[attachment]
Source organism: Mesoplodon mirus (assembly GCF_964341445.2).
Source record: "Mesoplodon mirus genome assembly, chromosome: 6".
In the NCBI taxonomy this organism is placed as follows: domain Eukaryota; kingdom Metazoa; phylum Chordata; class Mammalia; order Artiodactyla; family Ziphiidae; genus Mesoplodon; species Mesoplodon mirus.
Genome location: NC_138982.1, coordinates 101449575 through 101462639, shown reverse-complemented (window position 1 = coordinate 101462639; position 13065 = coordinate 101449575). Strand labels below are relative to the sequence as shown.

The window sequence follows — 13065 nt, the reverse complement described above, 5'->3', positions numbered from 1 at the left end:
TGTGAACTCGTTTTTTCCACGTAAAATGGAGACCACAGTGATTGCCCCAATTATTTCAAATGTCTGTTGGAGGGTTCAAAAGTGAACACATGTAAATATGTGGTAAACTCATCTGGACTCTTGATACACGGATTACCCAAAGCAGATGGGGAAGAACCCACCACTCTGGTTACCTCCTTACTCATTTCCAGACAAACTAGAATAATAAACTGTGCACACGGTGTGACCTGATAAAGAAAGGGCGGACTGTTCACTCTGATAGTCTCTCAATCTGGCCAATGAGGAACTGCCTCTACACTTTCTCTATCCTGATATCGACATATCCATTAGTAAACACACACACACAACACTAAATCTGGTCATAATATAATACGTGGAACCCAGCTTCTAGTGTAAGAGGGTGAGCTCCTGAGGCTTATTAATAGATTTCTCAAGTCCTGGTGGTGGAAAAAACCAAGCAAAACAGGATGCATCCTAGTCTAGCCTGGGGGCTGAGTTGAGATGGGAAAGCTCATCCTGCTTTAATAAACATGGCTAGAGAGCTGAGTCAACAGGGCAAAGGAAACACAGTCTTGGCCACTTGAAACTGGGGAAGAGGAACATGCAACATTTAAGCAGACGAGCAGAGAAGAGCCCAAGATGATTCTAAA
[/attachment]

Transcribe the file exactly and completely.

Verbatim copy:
Source organism: Mesoplodon mirus (assembly GCF_964341445.2).
Source record: "Mesoplodon mirus genome assembly, chromosome: 6".
In the NCBI taxonomy this organism is placed as follows: domain Eukaryota; kingdom Metazoa; phylum Chordata; class Mammalia; order Artiodactyla; family Ziphiidae; genus Mesoplodon; species Mesoplodon mirus.
Genome location: NC_138982.1, coordinates 101449575 through 101462639, shown reverse-complemented (window position 1 = coordinate 101462639; position 13065 = coordinate 101449575). Strand labels below are relative to the sequence as shown.

The window sequence follows — 13065 nt, the reverse complement described above, 5'->3', positions numbered from 1 at the left end:
TGTGAACTCGTTTTTTCCACGTAAAATGGAGACCACAGTGATTGCCCCAATTATTTCAAATGTCTGTTGGAGGGTTCAAAAGTGAACACATGTAAATATGTGGTAAACTCATCTGGACTCTTGATACACGGATTACCCAAAGCAGATGGGGAAGAACCCACCACTCTGGTTACCTCCTTACTCATTTCCAGACAAACTAGAATAATAAACTGTGCACACGGTGTGACCTGATAAAGAAAGGGCGGACTGTTCACTCTGATAGTCTCTCAATCTGGCCAATGAGGAACTGCCTCTACACTTTCTCTATCCTGATATCGACATATCCATTAGTAAACACACACACACAACACTAAATCTGGTCATAATATAATACGTGGAACCCAGCTTCTAGTGTAAGAGGGTGAGCTCCTGAGGCTTATTAATAGATTTCTCAAGTCCTGGTGGTGGAAAAAACCAAGCAAAACAGGATGCATCCTAGTCTAGCCTGGGGGCTGAGTTGAGATGGGAAAGCTCATCCTGCTTTAATAAACATGGCTAGAGAGCTGAGTCAACAGGGCAAAGGAAACACAGTCTTGGCCACTTGAAACTGGGGAAGAGGAACATGCAACATTTAAGCAGACGAGCAGAGAAGAGCCCAAGATGATTCTAAA